You are viewing this course for September start 2024
The rule of law is fundamental to a fair and civil society and studying Law or a particular aspect of Law can give you the power to make a difference. Our LLB Human Rights degree at Aberystwyth University is delivered by our Department of Law & Criminology which has a long history of offering Law degrees. Some of the most distinguished lawyers, politicians and academics in Wales, the UK and further afield have studied here. By choosing our LLB Human Rights degree you will be able to focus on issues pertaining to the protection of human rights, and the effectiveness of international human rights mechanisms. You will also explore how Human Rights often transcend national boundaries and may sometimes conflict with individual States' notions of what should be protected as a right. This degree can be both rewarding and challenging, and if you want to make a difference in the world, a degree in Human Rights can lead to a fulfilling career.
This twenty-first century LLB Human Rights degree encompasses a range of traditional and contemporary legal subjects and will deliver the skills and competences that will make you ‘career ready’ and enhance your employability in a legal context.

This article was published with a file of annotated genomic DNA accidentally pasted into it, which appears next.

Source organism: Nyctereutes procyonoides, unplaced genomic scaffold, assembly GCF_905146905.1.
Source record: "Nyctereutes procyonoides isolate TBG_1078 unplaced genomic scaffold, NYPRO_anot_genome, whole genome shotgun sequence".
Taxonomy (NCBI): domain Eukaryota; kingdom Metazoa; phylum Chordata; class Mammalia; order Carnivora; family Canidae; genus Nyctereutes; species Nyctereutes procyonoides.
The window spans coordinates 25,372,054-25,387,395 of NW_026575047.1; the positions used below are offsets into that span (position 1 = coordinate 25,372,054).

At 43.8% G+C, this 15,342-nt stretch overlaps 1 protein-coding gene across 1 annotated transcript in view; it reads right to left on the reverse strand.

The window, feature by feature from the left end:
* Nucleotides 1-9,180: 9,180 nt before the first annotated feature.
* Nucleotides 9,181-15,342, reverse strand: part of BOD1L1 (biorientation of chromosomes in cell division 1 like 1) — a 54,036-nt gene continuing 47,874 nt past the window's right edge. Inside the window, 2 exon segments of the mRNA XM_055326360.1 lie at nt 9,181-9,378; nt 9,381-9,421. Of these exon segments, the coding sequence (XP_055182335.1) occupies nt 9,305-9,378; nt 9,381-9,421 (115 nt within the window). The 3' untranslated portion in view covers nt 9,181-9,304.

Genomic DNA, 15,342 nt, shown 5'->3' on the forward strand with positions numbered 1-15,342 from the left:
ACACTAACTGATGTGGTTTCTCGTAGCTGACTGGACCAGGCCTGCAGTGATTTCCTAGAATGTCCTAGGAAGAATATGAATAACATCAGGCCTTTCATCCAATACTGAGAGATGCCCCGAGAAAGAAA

LLB Human Rights is a practical law degree designed to meet employer needs and taught by experienced legal professionals and academics who are active for large organisations such as GRETA, the Youth Justice Board, and the United Nations Office of the High Commissioner for Human Rights.
All our LLB degrees provide a foundation for those intending to qualify as a solicitor or barrister in England and Wales.
You will be able to take advantage of excellent social and professional opportunities such as visits to Law Fairs and Inns of Court in London.
LLB Human Rights offers a number of options, including the opportunity to do a work placement module in different areas of law, to study abroad in the second year at one of our many partner universities in Europe, USA, Canada and Australia
You will have the opportunity to enhance your studies by participating in our national and international competing Mooting Society to develop your key advocacy and litigation skills. We also offer a Welsh medium Mooting competition for students who wish to moot through the medium of Welsh.
Department of Law and Criminology lecturers are mostly either qualified to PHD level or have professional experience and qualifications as practicing lawyers. Many staff also have a PGCE (Higher Education).
Modules September start - 2024